Rally after the leaked Supreme Court opinion
Sign from a huge crowd at the Supreme Court the night after the release of Alito's draft majority opinion overturning Roe v. Wade (Photo: Victoria Pickering, reproduced under a Creative Commons license)

Last week, the right wing con­trolled Alito/Roberts Court gut­ted almost fifty years of prece­dent and stripped away a fed­er­al­ly-rec­og­nized right to repro­duc­tive free­dom and auton­o­my when it over­turned Roe v. Wade in Dobbs v. Jack­son Wom­en’s Health Orga­ni­za­tion, No. 19–1392.

It’s eas­i­ly one of the worst Supreme Court deci­sions ever, and it will exac­er­bate the already alarm­ing prob­lem of inequity in access to repro­duc­tive healthcare.

But even in states where abor­tion care remains legal to obtain — like Wash­ing­ton — the specter of fur­ther assaults on repro­duc­tive free­dom remains.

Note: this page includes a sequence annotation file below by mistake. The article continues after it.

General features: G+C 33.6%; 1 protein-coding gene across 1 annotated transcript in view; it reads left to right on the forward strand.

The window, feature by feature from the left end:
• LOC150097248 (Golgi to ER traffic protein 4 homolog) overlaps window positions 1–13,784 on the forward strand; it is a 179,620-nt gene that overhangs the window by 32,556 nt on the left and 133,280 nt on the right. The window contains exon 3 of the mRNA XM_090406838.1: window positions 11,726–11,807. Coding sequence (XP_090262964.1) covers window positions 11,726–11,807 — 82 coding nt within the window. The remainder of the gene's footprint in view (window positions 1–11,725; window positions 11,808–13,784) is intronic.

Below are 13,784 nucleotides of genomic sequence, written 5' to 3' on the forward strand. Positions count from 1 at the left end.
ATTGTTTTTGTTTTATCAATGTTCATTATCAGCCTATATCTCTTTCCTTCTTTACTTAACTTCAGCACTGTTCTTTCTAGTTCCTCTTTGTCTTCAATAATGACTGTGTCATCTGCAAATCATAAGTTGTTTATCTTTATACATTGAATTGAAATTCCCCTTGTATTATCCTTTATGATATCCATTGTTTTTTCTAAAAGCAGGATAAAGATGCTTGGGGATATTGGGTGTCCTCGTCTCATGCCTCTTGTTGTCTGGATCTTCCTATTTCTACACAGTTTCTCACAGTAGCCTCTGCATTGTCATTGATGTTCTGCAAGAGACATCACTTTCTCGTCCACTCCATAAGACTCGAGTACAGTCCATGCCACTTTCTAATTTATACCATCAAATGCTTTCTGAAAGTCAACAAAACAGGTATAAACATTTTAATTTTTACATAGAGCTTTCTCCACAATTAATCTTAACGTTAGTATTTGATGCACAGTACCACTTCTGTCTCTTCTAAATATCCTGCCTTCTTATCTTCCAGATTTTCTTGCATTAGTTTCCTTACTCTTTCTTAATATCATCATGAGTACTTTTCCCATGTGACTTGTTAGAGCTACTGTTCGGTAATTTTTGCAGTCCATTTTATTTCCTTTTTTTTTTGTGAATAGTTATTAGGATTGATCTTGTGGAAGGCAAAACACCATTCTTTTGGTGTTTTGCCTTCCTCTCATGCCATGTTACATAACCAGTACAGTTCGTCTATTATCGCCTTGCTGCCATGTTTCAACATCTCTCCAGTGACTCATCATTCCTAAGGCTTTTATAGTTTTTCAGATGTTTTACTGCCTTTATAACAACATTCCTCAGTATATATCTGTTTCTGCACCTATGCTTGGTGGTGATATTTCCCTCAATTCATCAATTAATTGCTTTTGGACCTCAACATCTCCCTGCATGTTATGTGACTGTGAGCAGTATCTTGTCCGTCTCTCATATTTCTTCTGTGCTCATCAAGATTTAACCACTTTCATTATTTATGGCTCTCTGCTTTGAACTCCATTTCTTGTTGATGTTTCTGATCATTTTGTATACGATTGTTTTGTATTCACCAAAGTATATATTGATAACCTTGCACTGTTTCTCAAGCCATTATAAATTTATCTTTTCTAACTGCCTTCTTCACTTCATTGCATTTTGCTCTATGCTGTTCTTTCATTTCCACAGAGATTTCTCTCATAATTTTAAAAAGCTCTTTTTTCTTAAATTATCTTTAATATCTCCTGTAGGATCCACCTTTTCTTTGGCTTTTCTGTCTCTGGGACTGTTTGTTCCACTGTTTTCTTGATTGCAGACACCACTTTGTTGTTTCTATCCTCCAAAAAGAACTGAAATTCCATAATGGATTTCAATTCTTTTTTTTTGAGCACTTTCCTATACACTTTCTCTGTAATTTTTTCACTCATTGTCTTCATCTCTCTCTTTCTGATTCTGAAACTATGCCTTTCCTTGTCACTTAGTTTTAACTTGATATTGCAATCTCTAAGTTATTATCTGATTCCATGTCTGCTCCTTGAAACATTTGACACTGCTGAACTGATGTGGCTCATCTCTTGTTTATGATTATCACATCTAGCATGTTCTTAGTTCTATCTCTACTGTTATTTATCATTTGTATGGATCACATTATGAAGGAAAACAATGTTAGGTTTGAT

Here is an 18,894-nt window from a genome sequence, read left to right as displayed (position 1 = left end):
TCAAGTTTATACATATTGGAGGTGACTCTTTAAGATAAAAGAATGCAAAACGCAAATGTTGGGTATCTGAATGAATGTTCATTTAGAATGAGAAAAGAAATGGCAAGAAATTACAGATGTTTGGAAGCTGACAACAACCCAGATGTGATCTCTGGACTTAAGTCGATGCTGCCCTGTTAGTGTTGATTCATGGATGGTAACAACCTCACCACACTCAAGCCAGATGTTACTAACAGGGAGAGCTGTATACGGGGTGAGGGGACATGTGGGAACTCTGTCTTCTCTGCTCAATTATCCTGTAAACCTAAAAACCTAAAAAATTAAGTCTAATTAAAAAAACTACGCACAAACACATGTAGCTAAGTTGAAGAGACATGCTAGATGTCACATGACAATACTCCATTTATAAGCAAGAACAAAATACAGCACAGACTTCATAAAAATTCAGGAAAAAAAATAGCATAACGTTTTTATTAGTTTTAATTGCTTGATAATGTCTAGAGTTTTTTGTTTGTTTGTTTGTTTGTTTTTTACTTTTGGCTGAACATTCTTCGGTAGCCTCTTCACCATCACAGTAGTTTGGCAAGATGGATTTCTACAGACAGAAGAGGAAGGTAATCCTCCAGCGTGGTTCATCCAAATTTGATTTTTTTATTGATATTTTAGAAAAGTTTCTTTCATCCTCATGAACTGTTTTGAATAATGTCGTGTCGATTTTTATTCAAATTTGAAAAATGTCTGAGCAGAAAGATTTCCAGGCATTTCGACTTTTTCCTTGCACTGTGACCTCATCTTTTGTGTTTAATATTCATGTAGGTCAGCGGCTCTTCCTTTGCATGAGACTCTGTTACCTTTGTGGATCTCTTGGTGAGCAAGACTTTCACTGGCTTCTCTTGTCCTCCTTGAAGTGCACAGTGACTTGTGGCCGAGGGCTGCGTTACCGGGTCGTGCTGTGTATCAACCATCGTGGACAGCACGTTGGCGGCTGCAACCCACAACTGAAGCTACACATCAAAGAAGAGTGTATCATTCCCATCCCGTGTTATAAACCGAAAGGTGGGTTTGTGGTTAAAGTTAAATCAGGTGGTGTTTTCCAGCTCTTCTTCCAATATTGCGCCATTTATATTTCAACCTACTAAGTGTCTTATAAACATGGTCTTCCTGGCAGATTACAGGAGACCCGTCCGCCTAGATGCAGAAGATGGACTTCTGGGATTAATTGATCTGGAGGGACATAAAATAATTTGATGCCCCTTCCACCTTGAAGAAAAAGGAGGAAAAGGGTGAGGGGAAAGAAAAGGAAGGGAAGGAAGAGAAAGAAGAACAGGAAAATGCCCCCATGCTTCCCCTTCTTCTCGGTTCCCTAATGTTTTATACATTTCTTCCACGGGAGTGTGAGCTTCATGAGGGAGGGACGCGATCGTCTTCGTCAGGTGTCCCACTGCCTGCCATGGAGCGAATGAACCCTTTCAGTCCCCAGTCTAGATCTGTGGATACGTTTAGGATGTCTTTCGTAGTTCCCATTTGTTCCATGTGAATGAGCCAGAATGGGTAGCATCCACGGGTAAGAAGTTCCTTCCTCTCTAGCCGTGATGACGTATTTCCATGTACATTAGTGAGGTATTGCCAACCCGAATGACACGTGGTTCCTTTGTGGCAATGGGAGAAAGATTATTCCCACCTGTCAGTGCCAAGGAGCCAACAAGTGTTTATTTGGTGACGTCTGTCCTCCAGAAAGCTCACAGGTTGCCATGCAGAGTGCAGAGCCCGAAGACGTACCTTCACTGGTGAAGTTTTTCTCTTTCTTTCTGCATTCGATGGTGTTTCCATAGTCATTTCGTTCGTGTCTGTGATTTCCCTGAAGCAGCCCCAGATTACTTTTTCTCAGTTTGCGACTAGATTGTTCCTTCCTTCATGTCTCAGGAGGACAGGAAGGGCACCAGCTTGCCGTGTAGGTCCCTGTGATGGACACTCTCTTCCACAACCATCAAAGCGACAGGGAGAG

Repub­li­cans like Mike Pence want a nation­al abor­tion ban and they will like­ly be in a posi­tion to get one if Repub­li­cans regain a tri­fec­ta at the fed­er­al lev­el (there are very few pro-lib­er­ty Repub­li­cans left in either the House or the Senate).

Wash­ing­ton State has vot­er-approved laws on the books con­cern­ing access to repro­duc­tive care which have with­stood attacks from the right wing for decades.

How­ev­er, Wash­ing­to­ni­ans would unques­tion­ably be bet­ter pro­tect­ed from the threat of a nation­al abor­tion ban and oth­er bad exter­nal leg­is­la­tion if our state Con­sti­tu­tion were amend­ed to explic­it­ly pro­tect repro­duc­tive freedom.

Antic­i­pat­ing that the Dobbs deci­sion was com­ing, we decid­ed at the begin­ning of this month to ask vot­ers about their views on this subject.

We found 63% of like­ly 2022 Wash­ing­ton State vot­ers inter­viewed June 1st-2nd, 2022 sup­port­ive of a con­sti­tu­tion­al amend­ment to defend repro­duc­tive free­dom, with only 28% opposed. 8% said they were not sure.

Remark­ably, 57% said they were strong­ly sup­port­ive, with anoth­er 6% some­what sup­port­ive. A mere 21% were strong­ly opposed, with 7% some­what opposed.